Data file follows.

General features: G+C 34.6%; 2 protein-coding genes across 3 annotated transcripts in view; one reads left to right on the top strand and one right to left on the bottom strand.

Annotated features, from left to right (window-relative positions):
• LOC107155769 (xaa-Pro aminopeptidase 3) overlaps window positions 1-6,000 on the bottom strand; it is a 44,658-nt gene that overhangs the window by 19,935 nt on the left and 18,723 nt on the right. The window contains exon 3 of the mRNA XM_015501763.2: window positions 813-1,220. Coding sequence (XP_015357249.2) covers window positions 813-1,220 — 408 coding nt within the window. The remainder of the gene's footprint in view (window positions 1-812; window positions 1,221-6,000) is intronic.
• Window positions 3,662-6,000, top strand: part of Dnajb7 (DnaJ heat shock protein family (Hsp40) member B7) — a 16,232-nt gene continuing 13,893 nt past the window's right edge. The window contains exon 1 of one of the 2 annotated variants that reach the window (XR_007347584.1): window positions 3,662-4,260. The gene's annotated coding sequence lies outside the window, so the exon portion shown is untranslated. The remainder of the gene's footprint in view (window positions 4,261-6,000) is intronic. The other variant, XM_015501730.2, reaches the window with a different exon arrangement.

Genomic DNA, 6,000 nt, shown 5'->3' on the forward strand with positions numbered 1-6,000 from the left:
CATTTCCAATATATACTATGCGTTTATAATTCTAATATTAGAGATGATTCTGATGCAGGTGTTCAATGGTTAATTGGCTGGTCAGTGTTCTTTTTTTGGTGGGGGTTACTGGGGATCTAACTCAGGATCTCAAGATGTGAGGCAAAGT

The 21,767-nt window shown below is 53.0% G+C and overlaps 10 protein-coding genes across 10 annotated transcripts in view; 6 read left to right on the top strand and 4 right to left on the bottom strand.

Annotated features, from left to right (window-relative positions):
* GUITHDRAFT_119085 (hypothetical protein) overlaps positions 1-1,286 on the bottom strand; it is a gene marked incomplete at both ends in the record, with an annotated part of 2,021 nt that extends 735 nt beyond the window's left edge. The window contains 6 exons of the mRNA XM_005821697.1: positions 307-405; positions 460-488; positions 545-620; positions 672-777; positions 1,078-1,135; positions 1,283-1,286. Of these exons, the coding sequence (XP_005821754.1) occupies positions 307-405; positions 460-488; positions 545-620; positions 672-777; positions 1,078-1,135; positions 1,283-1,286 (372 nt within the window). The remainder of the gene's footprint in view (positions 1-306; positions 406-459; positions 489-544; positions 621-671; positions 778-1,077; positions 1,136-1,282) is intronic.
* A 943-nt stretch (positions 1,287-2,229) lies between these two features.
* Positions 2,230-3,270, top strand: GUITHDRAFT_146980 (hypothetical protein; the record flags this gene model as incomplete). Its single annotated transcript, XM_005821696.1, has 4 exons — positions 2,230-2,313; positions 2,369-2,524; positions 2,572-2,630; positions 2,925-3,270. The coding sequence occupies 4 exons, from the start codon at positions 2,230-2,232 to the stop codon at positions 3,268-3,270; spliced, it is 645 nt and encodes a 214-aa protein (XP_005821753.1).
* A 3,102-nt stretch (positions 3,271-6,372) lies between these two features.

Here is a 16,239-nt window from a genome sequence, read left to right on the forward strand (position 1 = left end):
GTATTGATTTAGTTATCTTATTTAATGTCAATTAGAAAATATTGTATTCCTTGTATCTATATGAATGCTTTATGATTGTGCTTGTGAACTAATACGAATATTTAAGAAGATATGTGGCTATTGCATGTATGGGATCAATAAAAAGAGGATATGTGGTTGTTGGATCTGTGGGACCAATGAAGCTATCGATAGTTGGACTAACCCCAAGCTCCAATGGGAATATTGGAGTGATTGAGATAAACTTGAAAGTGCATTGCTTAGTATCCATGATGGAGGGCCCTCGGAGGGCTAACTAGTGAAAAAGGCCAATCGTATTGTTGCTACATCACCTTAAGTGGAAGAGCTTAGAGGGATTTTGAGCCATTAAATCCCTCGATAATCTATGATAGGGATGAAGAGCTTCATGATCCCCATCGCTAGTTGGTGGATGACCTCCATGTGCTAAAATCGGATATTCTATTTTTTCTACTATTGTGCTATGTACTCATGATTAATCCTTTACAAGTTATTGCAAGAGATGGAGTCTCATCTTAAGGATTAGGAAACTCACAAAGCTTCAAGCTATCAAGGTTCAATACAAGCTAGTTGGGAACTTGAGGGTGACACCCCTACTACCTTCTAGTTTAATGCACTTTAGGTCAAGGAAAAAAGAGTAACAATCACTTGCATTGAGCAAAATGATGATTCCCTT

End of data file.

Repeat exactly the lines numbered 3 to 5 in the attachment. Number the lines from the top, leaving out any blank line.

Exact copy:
• LOC107155769 (xaa-Pro aminopeptidase 3) overlaps window positions 1-6,000 on the bottom strand; it is a 44,658-nt gene that overhangs the window by 19,935 nt on the left and 18,723 nt on the right. The window contains exon 3 of the mRNA XM_015501763.2: window positions 813-1,220. Coding sequence (XP_015357249.2) covers window positions 813-1,220 — 408 coding nt within the window. The remainder of the gene's footprint in view (window positions 1-812; window positions 1,221-6,000) is intronic.
• Window positions 3,662-6,000, top strand: part of Dnajb7 (DnaJ heat shock protein family (Hsp40) member B7) — a 16,232-nt gene continuing 13,893 nt past the window's right edge. The window contains exon 1 of one of the 2 annotated variants that reach the window (XR_007347584.1): window positions 3,662-4,260. The gene's annotated coding sequence lies outside the window, so the exon portion shown is untranslated. The remainder of the gene's footprint in view (window positions 4,261-6,000) is intronic. The other variant, XM_015501730.2, reaches the window with a different exon arrangement.

Genomic DNA, 6,000 nt, shown 5'->3' on the forward strand with positions numbered 1-6,000 from the left: